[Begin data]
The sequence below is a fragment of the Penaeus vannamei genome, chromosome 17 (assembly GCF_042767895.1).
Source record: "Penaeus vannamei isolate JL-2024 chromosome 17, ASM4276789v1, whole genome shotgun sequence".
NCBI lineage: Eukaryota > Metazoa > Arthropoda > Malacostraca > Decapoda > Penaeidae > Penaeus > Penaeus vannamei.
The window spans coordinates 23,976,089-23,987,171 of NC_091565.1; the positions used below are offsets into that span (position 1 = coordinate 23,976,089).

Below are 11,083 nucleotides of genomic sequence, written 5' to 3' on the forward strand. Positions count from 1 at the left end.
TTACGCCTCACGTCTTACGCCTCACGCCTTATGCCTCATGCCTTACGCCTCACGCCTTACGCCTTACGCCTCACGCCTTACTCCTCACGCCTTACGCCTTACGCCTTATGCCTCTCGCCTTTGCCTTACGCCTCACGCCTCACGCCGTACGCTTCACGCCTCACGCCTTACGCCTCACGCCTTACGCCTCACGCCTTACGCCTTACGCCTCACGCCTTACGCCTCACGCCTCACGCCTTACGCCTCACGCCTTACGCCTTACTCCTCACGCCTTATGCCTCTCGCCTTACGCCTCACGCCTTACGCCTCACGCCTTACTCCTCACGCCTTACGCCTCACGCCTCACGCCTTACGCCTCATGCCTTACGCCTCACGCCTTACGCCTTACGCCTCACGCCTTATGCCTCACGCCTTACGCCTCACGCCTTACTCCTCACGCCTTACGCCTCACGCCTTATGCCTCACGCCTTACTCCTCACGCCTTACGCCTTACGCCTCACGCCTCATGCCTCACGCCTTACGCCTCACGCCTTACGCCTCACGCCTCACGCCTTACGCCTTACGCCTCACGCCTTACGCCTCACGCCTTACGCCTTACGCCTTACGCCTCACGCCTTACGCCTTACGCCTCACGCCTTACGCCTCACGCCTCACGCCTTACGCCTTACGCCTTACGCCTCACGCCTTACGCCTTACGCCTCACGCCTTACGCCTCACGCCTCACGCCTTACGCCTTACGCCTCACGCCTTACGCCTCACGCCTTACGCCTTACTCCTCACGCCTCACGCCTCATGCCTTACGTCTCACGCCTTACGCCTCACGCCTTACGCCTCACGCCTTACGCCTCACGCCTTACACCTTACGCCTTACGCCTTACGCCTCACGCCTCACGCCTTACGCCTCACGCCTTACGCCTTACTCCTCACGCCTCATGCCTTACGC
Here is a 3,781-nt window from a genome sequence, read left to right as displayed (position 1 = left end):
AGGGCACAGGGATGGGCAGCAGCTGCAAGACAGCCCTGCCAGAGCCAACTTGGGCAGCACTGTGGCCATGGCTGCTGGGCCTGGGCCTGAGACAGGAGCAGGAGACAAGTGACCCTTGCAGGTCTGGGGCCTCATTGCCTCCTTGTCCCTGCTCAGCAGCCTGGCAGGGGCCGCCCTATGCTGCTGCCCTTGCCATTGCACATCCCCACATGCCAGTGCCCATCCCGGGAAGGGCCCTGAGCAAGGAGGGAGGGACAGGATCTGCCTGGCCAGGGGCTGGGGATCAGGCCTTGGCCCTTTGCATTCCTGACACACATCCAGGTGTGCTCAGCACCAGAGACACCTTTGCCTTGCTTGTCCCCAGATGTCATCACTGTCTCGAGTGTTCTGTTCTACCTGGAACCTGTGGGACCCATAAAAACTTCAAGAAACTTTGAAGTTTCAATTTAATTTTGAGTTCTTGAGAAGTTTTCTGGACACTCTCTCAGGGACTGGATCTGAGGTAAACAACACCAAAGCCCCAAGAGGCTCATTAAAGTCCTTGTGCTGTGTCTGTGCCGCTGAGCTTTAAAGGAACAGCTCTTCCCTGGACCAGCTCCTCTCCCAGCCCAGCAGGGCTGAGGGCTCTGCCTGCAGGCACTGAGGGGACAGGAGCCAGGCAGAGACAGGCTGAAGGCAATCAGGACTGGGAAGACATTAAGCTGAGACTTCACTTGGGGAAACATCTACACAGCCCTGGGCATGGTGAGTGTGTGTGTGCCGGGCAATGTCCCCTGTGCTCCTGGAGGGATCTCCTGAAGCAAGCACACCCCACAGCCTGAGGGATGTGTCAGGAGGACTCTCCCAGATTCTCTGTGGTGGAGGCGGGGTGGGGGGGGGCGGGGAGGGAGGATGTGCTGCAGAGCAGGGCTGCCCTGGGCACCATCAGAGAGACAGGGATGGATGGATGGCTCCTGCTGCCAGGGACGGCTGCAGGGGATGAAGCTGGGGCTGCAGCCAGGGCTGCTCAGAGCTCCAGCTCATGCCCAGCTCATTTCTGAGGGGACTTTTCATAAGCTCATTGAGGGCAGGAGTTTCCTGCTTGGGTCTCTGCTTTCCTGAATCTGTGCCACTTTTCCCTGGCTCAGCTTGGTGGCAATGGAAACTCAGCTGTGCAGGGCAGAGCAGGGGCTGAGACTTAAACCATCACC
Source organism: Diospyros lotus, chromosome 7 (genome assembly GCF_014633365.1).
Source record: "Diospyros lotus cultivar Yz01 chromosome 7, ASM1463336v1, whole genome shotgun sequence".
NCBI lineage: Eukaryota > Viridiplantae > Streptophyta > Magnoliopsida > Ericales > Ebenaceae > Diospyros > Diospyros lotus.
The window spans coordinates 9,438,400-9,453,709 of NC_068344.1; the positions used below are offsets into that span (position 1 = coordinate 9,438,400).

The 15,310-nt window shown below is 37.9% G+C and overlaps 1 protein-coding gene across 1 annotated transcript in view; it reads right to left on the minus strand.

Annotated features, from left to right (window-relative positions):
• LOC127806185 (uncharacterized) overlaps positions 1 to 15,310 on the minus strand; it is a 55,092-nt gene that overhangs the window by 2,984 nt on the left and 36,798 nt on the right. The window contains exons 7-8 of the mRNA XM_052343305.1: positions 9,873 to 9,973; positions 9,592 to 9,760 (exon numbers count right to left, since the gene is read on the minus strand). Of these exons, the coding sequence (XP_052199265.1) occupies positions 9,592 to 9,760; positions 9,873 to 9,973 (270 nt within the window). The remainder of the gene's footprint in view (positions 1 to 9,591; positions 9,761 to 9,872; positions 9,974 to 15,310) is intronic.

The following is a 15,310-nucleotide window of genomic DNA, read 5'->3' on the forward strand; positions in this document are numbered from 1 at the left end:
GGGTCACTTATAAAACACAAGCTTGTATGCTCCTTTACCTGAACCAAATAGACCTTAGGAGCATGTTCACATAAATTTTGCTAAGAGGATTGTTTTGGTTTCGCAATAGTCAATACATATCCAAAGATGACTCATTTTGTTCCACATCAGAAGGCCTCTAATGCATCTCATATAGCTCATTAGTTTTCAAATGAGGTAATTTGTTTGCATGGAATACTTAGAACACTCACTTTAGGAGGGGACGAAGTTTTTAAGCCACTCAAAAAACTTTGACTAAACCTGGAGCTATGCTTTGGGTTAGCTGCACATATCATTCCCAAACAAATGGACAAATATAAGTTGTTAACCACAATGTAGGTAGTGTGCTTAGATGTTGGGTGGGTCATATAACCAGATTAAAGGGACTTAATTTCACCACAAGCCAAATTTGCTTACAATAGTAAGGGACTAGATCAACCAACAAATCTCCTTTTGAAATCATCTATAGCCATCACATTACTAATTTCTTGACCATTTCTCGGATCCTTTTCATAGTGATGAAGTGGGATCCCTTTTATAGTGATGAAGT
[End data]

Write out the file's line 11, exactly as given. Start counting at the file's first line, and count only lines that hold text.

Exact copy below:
NCBI lineage: Eukaryota > Viridiplantae > Streptophyta > Magnoliopsida > Ericales > Ebenaceae > Diospyros > Diospyros lotus.